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Volkswagen to pay $2.8 billion in US diesel emission scandal

LONDON, ENGLAND - SEPTEMBER 25: Used cars by German manufacturer Volkswagen are parked at a dealership in Battersea on September 25, 2015 in London, England. The Department for Transport's Vehicle Certification Agency, the UK's national approval authority for new road vehicles, has announced that it will re-run laboratory tests on engines and compare the results with emissions from on-the-road tests in the wake of the VW test-rigging scandal. The German car manufacturer has admitted selling vehicles in the US with diesel engines that could detect when they were being tested for emission, changing the vehicles performance accordingly in order to improve results. (Photo by Rob Stothard/Getty Images)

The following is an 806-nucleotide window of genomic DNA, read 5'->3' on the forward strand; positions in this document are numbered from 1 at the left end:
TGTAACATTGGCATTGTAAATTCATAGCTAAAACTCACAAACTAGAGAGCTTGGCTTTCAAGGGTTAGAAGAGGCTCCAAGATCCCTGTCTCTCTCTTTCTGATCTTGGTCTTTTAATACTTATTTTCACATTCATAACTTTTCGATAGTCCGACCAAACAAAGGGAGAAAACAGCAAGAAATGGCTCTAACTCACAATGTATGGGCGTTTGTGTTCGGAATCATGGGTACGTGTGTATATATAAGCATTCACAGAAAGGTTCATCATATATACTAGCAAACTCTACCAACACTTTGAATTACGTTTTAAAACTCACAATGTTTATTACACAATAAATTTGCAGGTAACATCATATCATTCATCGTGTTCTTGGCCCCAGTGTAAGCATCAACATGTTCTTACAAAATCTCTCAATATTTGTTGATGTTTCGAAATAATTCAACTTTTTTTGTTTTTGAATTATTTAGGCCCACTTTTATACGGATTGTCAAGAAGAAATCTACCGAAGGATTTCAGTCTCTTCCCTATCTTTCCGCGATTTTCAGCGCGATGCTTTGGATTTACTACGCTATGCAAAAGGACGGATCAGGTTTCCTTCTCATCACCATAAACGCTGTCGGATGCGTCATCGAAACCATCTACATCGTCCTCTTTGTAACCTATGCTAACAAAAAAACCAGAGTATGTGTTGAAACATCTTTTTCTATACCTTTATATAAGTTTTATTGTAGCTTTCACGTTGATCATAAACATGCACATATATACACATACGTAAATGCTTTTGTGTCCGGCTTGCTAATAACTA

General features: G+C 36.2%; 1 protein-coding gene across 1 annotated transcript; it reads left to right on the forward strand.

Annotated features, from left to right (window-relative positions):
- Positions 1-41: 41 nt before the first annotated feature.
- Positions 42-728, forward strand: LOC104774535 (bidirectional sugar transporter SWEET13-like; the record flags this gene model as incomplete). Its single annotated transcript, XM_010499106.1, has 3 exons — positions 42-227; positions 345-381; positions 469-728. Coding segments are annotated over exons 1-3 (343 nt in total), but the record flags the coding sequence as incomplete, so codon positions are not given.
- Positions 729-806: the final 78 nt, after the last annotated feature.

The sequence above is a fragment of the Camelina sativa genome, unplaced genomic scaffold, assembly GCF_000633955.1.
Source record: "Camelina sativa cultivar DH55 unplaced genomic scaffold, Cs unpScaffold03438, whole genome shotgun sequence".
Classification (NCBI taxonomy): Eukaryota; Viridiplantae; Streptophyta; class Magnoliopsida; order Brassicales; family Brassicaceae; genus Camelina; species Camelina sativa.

DETROIT  — Volkswagen has been ordered to pay a $2.8 billion criminal penalty in the United States for cheating on diesel emissions tests.

Federal Judge Sean Cox in Detroit followed the deal negotiated by VW and the U.S. Justice Department. The sentence was ordered Friday, six weeks after the German automaker pleaded guilty to conspiracy and obstruction of justice.

VW admits that nearly 600,000 diesel cars in the U.S. were programmed to turn on pollution controls during testing and off while on the road.

VW attorney Jason Weinstein says the criminal fine is an “appropriate and serious sanction.”

Separately, VW is paying $1.5 billion in a civil case brought by the government and spending $11 billion to buy back cars and offer other compensation. Seven employees have also been charged.